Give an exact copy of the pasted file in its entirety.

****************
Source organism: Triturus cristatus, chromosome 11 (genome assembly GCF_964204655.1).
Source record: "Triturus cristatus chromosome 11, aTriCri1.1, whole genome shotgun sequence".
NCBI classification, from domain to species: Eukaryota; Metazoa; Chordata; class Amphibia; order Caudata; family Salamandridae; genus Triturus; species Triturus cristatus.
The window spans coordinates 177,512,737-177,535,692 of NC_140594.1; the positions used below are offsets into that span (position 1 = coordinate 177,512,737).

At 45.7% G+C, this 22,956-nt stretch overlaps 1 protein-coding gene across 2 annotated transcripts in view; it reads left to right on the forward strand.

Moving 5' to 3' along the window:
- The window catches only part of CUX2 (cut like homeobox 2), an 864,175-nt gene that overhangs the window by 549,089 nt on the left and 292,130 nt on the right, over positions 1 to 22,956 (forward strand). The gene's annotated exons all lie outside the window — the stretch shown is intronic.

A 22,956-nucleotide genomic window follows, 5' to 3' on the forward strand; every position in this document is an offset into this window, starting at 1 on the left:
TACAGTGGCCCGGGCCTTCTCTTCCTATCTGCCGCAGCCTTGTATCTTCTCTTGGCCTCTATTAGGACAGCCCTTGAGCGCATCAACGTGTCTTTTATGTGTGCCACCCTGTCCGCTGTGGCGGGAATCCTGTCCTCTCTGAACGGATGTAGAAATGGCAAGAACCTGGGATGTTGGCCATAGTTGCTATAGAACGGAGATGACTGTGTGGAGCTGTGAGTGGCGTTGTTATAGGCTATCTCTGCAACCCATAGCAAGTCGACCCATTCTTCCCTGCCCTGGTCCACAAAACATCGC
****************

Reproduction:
Source organism: Triturus cristatus, chromosome 11 (genome assembly GCF_964204655.1).
Source record: "Triturus cristatus chromosome 11, aTriCri1.1, whole genome shotgun sequence".
NCBI classification, from domain to species: Eukaryota; Metazoa; Chordata; class Amphibia; order Caudata; family Salamandridae; genus Triturus; species Triturus cristatus.
The window spans coordinates 177,512,737-177,535,692 of NC_140594.1; the positions used below are offsets into that span (position 1 = coordinate 177,512,737).

At 45.7% G+C, this 22,956-nt stretch overlaps 1 protein-coding gene across 2 annotated transcripts in view; it reads left to right on the forward strand.

Moving 5' to 3' along the window:
- The window catches only part of CUX2 (cut like homeobox 2), an 864,175-nt gene that overhangs the window by 549,089 nt on the left and 292,130 nt on the right, over positions 1 to 22,956 (forward strand). The gene's annotated exons all lie outside the window — the stretch shown is intronic.

A 22,956-nucleotide genomic window follows, 5' to 3' on the forward strand; every position in this document is an offset into this window, starting at 1 on the left:
TACAGTGGCCCGGGCCTTCTCTTCCTATCTGCCGCAGCCTTGTATCTTCTCTTGGCCTCTATTAGGACAGCCCTTGAGCGCATCAACGTGTCTTTTATGTGTGCCACCCTGTCCGCTGTGGCGGGAATCCTGTCCTCTCTGAACGGATGTAGAAATGGCAAGAACCTGGGATGTTGGCCATAGTTGCTATAGAACGGAGATGACTGTGTGGAGCTGTGAGTGGCGTTGTTATAGGCTATCTCTGCAACCCATAGCAAGTCGACCCATTCTTCCCTGCCCTGGTCCACAAAACATCGC